The Most Beautiful Man in the World

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  • Topic: World, Emotion, Public Radio International
  • Pages : 4 (1352 words )
  • Download(s) : 1793
  • Published : January 27, 2007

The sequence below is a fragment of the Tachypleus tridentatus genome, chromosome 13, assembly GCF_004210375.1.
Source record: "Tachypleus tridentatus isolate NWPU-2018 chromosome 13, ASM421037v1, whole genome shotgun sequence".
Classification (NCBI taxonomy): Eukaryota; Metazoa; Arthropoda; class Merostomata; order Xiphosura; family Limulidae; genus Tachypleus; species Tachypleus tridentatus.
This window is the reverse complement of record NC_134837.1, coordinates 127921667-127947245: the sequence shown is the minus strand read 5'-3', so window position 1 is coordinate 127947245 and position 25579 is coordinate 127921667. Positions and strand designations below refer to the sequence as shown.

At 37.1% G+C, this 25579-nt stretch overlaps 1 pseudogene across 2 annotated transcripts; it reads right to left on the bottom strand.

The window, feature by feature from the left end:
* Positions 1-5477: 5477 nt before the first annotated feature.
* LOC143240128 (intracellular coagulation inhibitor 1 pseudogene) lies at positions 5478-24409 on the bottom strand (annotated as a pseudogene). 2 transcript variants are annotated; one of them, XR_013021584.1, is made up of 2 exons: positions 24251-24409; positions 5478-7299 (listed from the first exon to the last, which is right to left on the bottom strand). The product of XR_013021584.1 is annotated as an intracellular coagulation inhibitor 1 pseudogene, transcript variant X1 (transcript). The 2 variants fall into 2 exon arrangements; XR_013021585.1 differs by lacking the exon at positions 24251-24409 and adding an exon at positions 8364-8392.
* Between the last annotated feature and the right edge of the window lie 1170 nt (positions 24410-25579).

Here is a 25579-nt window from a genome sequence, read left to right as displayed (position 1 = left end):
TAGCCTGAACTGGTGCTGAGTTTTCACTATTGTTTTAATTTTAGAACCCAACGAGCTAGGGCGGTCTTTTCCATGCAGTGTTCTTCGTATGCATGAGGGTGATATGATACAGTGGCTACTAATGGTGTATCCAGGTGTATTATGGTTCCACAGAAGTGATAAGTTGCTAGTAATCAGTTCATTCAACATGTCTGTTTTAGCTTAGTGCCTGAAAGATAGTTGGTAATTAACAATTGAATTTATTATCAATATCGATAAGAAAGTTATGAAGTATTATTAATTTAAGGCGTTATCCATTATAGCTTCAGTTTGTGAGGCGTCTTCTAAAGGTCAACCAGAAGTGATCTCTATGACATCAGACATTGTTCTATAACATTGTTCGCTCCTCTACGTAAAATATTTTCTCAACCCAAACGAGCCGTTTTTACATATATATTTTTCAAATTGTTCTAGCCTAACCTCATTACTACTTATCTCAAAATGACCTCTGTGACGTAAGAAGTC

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The most beautiful man in the world is not a movie that would raise profound questions about the meaning of life or the lack of it. What it does is however to recreate an ordinary day of a little girl's life into a lyrical tale about her awakening, both metaphorically and objectively, for the world around her. In less than six minutes, this movie reveals with beauty and pure understanding the intimate world of children in which every little detail of living is experienced with sincerity, depth and the seriousness of a great event. The director, Alicia Duffy implies a truth of her own that is waiting to be read and sensed both through the visual language and clarity of this short film, and the aesthetic precision with which each shot is crafted. The enigma about the most beautiful man in the world is slowly approached and exposed through the evocative use of diagetic sound, visual imagery, and narrative simplicity. The ultimate key toward a more thorough discernment of this rather ambiguous and mysteriously beautiful movie is strongly implied in the title. For whom is the male protagonist in this film the most beautiful man in the world and why are the two questions that propel the film's narrative and aspire imagination. An atmosphere of suspense is created with the very first read of the title of the movie. The viewer is provoked and is left in anticipation to the very end of the movie. The most challenging answers come unexpectedly and in small packages. In this case, the prologue scene of the movie shows a close up of a little girl yawning while watching in front of the television screen. Her eyes do not sparkle with childish enthusiasm but blink with apathy and tiredness instead. The tight frames of the shot along with the murky lighting of the room suggest nothing but physical as well as emotional captivity. The typical for most children playfulness, vitality, and passionate emotionality are all restricted within the limited space of her home. The closed...
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